School resource officers fit Florida's legal definition of caregiver, Broward prosecutors say
Broward State Attorney's Office says first responders are not caregivers
FORT LAUDERDALE, Fla. – After prosecutors charged a former Broward Sheriff's Office deputy with child neglect, culpable negligence and perjury stemming from the February 2018 shooting that left 17 dead at Marjory Stoneman Douglas High School, first responders were concerned.
If convicted, Scot Peterson, a former school resource officer from Broward County Public Schools, faces a potential maximum prison sentence of nearly 100 years. Investigators accuse him of failing to confront the gunman during the Parkland school massacre.
Union leaders concerned about future liability and Peterson's attorney, Joseph DiRuzzo, have said a first responder should not face the neglect and negligence charge because by definition they are not legally a caregiver.
In a statement, Broward State Attorney’s Office spokeswoman Paula McMahon addressed the inquiries about the impact the prosecutors' decision could have on first responders saying that "the circumstances of this case are very fact-specific and highly unlikely to be repeated."
McMahon said the culpable negligence and child neglect charges wouldn't usually apply to first responders. Prosecutors say that under Florida law, a school resource officer is a caregiver and could be liable if there is "no reasonable effort" to protect the minors on campus.
As a person responsible for a child's welfare in Florida, prosecutors say a school resource officer's duty is "to make a reasonable effort to protect a child from abuse, neglect, or exploitation by another person."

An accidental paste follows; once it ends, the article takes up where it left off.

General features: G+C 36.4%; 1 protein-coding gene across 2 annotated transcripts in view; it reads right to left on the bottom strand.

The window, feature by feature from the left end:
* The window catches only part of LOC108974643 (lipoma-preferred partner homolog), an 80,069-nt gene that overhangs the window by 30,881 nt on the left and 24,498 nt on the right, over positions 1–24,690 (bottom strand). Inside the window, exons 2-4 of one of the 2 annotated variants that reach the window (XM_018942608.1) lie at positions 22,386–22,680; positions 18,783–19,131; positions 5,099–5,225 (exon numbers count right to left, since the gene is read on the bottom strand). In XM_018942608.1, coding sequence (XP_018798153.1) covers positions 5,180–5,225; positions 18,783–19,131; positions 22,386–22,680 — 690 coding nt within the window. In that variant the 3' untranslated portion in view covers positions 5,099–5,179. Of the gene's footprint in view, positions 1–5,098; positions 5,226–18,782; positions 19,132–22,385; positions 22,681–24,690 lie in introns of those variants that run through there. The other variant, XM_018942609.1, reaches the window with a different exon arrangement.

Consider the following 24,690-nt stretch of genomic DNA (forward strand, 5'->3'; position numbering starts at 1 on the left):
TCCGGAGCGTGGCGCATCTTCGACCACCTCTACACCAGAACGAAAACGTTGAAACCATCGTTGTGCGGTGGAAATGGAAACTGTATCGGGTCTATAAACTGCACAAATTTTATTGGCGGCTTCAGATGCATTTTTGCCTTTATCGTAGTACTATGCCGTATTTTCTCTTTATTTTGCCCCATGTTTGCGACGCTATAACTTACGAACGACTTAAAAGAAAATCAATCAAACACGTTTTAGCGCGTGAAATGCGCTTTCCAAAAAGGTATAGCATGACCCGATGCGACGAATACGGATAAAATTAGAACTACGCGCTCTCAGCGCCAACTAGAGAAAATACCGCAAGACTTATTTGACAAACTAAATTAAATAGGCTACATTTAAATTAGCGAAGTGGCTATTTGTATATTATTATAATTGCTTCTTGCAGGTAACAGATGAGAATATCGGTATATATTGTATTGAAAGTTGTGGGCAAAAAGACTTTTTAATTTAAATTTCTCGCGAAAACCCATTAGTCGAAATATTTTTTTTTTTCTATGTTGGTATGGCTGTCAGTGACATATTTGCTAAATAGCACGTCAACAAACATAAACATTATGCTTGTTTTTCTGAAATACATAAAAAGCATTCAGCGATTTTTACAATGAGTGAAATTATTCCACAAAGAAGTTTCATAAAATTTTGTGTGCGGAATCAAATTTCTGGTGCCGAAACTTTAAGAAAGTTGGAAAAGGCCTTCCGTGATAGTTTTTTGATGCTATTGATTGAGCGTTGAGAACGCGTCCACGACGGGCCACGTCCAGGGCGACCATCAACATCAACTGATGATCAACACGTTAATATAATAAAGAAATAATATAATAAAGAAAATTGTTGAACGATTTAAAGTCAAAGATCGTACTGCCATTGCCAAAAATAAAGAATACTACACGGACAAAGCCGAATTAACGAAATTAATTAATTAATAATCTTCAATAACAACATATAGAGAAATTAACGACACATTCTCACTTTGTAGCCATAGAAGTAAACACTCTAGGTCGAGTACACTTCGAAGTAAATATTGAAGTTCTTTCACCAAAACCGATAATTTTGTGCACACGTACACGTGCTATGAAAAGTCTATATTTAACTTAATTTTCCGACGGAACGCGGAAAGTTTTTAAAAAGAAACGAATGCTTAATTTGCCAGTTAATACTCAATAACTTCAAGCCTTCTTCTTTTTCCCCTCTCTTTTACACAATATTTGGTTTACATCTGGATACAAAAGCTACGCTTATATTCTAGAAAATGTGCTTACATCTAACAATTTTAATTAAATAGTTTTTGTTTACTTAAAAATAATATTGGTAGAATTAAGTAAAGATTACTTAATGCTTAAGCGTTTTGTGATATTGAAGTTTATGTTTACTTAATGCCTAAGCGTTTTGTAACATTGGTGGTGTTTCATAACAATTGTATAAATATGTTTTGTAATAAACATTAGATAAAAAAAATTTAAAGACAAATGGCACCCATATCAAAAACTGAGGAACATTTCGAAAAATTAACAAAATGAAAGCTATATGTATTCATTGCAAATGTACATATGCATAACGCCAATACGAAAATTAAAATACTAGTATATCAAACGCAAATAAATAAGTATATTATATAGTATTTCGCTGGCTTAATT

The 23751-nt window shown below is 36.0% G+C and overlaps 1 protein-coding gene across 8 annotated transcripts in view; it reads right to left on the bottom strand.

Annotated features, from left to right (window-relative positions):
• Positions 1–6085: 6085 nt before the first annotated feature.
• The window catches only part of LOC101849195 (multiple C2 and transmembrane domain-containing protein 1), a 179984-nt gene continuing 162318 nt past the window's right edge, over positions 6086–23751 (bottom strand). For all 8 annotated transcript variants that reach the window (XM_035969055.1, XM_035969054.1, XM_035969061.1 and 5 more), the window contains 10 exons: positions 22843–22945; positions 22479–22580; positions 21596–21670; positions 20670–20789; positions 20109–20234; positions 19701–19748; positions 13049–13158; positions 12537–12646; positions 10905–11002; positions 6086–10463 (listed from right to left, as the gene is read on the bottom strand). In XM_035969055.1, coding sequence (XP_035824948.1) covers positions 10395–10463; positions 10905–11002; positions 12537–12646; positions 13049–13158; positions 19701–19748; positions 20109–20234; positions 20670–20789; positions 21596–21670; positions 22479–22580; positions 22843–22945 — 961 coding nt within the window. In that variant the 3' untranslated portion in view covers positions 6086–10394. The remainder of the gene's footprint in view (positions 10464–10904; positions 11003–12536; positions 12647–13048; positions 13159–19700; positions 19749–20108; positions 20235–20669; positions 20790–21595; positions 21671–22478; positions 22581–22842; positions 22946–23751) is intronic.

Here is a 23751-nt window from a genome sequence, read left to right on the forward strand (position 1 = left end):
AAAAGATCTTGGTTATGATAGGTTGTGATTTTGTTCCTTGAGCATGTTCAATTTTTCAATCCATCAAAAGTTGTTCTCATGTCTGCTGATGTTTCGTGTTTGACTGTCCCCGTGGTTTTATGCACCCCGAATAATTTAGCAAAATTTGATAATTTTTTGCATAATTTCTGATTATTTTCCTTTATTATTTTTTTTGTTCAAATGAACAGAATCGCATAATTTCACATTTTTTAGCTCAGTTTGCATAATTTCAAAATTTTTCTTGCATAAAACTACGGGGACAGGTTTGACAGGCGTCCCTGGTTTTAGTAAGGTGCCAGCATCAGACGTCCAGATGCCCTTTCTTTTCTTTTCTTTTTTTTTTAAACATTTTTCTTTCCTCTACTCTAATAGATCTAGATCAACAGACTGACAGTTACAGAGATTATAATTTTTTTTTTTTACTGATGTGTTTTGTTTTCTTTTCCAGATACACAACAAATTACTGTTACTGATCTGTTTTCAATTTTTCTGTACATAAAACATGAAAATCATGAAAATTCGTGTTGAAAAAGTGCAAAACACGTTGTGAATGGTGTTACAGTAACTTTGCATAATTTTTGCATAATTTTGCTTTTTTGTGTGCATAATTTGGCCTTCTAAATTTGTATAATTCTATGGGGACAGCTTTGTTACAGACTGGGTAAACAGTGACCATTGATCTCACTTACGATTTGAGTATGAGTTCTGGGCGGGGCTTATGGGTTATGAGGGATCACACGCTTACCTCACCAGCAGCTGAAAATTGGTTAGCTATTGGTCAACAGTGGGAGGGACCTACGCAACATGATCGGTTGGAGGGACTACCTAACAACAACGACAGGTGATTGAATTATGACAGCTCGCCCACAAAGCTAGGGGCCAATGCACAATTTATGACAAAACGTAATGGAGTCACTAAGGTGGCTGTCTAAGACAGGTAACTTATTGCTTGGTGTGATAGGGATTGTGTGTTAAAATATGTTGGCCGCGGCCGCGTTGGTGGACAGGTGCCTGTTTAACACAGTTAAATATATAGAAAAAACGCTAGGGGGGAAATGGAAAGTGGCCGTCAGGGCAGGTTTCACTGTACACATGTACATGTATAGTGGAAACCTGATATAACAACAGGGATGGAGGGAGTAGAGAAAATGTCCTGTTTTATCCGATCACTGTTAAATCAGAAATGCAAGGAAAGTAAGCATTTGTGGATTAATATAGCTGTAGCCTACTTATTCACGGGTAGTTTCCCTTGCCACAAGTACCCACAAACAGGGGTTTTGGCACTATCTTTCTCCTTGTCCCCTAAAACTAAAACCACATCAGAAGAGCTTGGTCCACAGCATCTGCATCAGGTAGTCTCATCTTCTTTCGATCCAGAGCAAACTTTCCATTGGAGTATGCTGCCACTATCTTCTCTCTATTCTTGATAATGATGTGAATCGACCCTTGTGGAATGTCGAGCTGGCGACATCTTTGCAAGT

Investigators said Peterson, who was armed, chose not to confront the active shooter who used an AR-15 rifle to fire 140 rounds inside a school building killing 17 and wounding 17 others. DiRuzzo said prosecutors are using a legal definition that doesn't apply to Peterson.
"They are overreaching," DiRuzzo said.
Peterson, 56, walked out of Broward County Jail Thursday after Circuit Judge Elizabeth Scherer, who is the presiding judge in the school shooter's case, reduced his bail from the initial amount of $102,000 to $39,500.
Scherer also lifted some restrictions, including an order that Peterson wear a GPS monitor.
"We expect that he will be treated fairly and appropriately on a going-forward basis and we look to defending against these charges," DiRuzzo said after the hearing.
While saying that Peterson was going to be on standard pretrial release, Scherer also allowed him to go back to his home in North Carolina. He used about $330,000 in real estate to secure his bond, and is not allowed to possess a firearm or work with children.
Although Peterson had already announced his retirement, Sheriff Gregory Tony fired Peterson on the day he was arrested. If convicted, he could face a maximum of nearly 97 years in prison.
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